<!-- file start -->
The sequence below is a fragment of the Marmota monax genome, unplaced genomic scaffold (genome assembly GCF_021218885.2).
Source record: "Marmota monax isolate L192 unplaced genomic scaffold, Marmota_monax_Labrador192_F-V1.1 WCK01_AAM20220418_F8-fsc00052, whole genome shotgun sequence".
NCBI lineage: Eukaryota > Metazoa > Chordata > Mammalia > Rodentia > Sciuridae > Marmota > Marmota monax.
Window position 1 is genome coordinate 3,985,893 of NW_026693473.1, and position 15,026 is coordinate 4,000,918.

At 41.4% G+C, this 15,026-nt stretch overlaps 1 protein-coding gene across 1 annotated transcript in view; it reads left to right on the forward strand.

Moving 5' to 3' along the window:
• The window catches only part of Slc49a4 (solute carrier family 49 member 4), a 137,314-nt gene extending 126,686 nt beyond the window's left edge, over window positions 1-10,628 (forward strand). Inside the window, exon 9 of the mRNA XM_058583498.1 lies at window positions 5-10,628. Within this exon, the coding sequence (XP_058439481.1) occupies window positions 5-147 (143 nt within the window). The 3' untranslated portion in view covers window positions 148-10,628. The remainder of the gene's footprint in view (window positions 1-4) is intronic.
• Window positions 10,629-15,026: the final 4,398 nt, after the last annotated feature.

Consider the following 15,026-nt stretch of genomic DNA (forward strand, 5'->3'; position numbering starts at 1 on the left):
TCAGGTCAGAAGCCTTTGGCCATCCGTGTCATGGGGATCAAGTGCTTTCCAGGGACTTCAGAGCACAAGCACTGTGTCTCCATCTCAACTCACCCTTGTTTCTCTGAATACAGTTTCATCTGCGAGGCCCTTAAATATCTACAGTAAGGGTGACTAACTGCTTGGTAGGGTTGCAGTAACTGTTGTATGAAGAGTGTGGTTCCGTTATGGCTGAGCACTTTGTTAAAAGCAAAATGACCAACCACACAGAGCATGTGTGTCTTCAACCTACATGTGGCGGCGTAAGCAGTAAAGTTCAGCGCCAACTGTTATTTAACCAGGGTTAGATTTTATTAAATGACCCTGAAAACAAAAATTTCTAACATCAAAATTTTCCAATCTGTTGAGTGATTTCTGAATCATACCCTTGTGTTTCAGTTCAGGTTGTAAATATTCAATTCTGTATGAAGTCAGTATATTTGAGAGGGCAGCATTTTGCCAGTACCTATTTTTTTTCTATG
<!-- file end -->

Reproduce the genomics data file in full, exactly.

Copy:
The sequence below is a fragment of the Marmota monax genome, unplaced genomic scaffold (genome assembly GCF_021218885.2).
Source record: "Marmota monax isolate L192 unplaced genomic scaffold, Marmota_monax_Labrador192_F-V1.1 WCK01_AAM20220418_F8-fsc00052, whole genome shotgun sequence".
NCBI lineage: Eukaryota > Metazoa > Chordata > Mammalia > Rodentia > Sciuridae > Marmota > Marmota monax.
Window position 1 is genome coordinate 3,985,893 of NW_026693473.1, and position 15,026 is coordinate 4,000,918.

At 41.4% G+C, this 15,026-nt stretch overlaps 1 protein-coding gene across 1 annotated transcript in view; it reads left to right on the forward strand.

Moving 5' to 3' along the window:
• The window catches only part of Slc49a4 (solute carrier family 49 member 4), a 137,314-nt gene extending 126,686 nt beyond the window's left edge, over window positions 1-10,628 (forward strand). Inside the window, exon 9 of the mRNA XM_058583498.1 lies at window positions 5-10,628. Within this exon, the coding sequence (XP_058439481.1) occupies window positions 5-147 (143 nt within the window). The 3' untranslated portion in view covers window positions 148-10,628. The remainder of the gene's footprint in view (window positions 1-4) is intronic.
• Window positions 10,629-15,026: the final 4,398 nt, after the last annotated feature.

Consider the following 15,026-nt stretch of genomic DNA (forward strand, 5'->3'; position numbering starts at 1 on the left):
TCAGGTCAGAAGCCTTTGGCCATCCGTGTCATGGGGATCAAGTGCTTTCCAGGGACTTCAGAGCACAAGCACTGTGTCTCCATCTCAACTCACCCTTGTTTCTCTGAATACAGTTTCATCTGCGAGGCCCTTAAATATCTACAGTAAGGGTGACTAACTGCTTGGTAGGGTTGCAGTAACTGTTGTATGAAGAGTGTGGTTCCGTTATGGCTGAGCACTTTGTTAAAAGCAAAATGACCAACCACACAGAGCATGTGTGTCTTCAACCTACATGTGGCGGCGTAAGCAGTAAAGTTCAGCGCCAACTGTTATTTAACCAGGGTTAGATTTTATTAAATGACCCTGAAAACAAAAATTTCTAACATCAAAATTTTCCAATCTGTTGAGTGATTTCTGAATCATACCCTTGTGTTTCAGTTCAGGTTGTAAATATTCAATTCTGTATGAAGTCAGTATATTTGAGAGGGCAGCATTTTGCCAGTACCTATTTTTTTTCTATG